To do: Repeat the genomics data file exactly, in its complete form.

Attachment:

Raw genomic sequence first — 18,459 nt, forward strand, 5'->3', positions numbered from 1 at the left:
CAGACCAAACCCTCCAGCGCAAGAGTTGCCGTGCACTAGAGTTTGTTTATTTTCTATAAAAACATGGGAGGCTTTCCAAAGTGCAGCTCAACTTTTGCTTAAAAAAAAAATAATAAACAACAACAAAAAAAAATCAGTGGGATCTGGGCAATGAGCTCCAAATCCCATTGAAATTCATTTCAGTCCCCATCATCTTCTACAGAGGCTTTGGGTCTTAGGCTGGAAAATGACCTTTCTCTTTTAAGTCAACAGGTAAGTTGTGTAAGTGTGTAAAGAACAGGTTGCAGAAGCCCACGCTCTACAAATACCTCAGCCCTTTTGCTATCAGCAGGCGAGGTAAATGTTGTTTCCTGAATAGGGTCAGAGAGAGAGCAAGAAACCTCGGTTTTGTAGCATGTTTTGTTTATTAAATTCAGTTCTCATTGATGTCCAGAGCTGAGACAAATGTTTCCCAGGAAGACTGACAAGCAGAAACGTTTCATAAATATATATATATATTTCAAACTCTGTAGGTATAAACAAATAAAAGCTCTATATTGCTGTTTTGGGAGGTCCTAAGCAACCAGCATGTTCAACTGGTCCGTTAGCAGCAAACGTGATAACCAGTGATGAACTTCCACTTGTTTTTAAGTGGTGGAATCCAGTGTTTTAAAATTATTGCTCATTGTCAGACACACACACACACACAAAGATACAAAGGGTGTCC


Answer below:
Raw genomic sequence first — 18,459 nt, forward strand, 5'->3', positions numbered from 1 at the left:
CAGACCAAACCCTCCAGCGCAAGAGTTGCCGTGCACTAGAGTTTGTTTATTTTCTATAAAAACATGGGAGGCTTTCCAAAGTGCAGCTCAACTTTTGCTTAAAAAAAAAATAATAAACAACAACAAAAAAAAATCAGTGGGATCTGGGCAATGAGCTCCAAATCCCATTGAAATTCATTTCAGTCCCCATCATCTTCTACAGAGGCTTTGGGTCTTAGGCTGGAAAATGACCTTTCTCTTTTAAGTCAACAGGTAAGTTGTGTAAGTGTGTAAAGAACAGGTTGCAGAAGCCCACGCTCTACAAATACCTCAGCCCTTTTGCTATCAGCAGGCGAGGTAAATGTTGTTTCCTGAATAGGGTCAGAGAGAGAGCAAGAAACCTCGGTTTTGTAGCATGTTTTGTTTATTAAATTCAGTTCTCATTGATGTCCAGAGCTGAGACAAATGTTTCCCAGGAAGACTGACAAGCAGAAACGTTTCATAAATATATATATATATTTCAAACTCTGTAGGTATAAACAAATAAAAGCTCTATATTGCTGTTTTGGGAGGTCCTAAGCAACCAGCATGTTCAACTGGTCCGTTAGCAGCAAACGTGATAACCAGTGATGAACTTCCACTTGTTTTTAAGTGGTGGAATCCAGTGTTTTAAAATTATTGCTCATTGTCAGACACACACACACACACAAAGATACAAAGGGTGTCC